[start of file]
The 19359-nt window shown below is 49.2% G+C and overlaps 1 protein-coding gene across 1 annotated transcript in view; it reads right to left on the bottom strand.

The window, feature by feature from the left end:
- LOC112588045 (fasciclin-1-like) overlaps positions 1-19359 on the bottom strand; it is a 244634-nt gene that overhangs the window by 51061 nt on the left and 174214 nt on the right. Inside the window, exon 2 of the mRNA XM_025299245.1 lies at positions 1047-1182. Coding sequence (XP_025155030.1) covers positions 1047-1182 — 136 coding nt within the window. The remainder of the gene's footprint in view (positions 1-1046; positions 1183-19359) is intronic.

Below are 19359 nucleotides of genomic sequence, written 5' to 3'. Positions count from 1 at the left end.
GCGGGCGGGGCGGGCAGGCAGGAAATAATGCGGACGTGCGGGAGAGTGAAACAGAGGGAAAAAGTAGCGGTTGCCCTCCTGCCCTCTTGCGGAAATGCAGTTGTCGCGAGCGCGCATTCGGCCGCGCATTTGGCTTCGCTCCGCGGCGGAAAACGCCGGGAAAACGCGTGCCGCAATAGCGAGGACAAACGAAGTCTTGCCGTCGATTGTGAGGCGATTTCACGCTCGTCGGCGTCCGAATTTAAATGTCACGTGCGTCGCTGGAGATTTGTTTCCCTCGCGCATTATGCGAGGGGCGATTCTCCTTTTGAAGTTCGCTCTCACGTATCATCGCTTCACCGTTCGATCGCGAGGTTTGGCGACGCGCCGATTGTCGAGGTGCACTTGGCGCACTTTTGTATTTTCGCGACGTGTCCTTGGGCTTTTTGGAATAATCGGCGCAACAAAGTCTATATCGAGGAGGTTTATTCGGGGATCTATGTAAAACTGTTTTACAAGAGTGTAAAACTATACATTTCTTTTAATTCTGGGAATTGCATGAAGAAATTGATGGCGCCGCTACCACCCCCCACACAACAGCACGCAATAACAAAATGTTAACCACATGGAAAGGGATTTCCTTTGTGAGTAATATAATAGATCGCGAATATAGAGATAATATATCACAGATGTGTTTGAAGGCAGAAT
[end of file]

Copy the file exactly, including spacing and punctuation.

The 19359-nt window shown below is 49.2% G+C and overlaps 1 protein-coding gene across 1 annotated transcript in view; it reads right to left on the bottom strand.

The window, feature by feature from the left end:
- LOC112588045 (fasciclin-1-like) overlaps positions 1-19359 on the bottom strand; it is a 244634-nt gene that overhangs the window by 51061 nt on the left and 174214 nt on the right. Inside the window, exon 2 of the mRNA XM_025299245.1 lies at positions 1047-1182. Coding sequence (XP_025155030.1) covers positions 1047-1182 — 136 coding nt within the window. The remainder of the gene's footprint in view (positions 1-1046; positions 1183-19359) is intronic.

Below are 19359 nucleotides of genomic sequence, written 5' to 3'. Positions count from 1 at the left end.
GCGGGCGGGGCGGGCAGGCAGGAAATAATGCGGACGTGCGGGAGAGTGAAACAGAGGGAAAAAGTAGCGGTTGCCCTCCTGCCCTCTTGCGGAAATGCAGTTGTCGCGAGCGCGCATTCGGCCGCGCATTTGGCTTCGCTCCGCGGCGGAAAACGCCGGGAAAACGCGTGCCGCAATAGCGAGGACAAACGAAGTCTTGCCGTCGATTGTGAGGCGATTTCACGCTCGTCGGCGTCCGAATTTAAATGTCACGTGCGTCGCTGGAGATTTGTTTCCCTCGCGCATTATGCGAGGGGCGATTCTCCTTTTGAAGTTCGCTCTCACGTATCATCGCTTCACCGTTCGATCGCGAGGTTTGGCGACGCGCCGATTGTCGAGGTGCACTTGGCGCACTTTTGTATTTTCGCGACGTGTCCTTGGGCTTTTTGGAATAATCGGCGCAACAAAGTCTATATCGAGGAGGTTTATTCGGGGATCTATGTAAAACTGTTTTACAAGAGTGTAAAACTATACATTTCTTTTAATTCTGGGAATTGCATGAAGAAATTGATGGCGCCGCTACCACCCCCCACACAACAGCACGCAATAACAAAATGTTAACCACATGGAAAGGGATTTCCTTTGTGAGTAATATAATAGATCGCGAATATAGAGATAATATATCACAGATGTGTTTGAAGGCAGAAT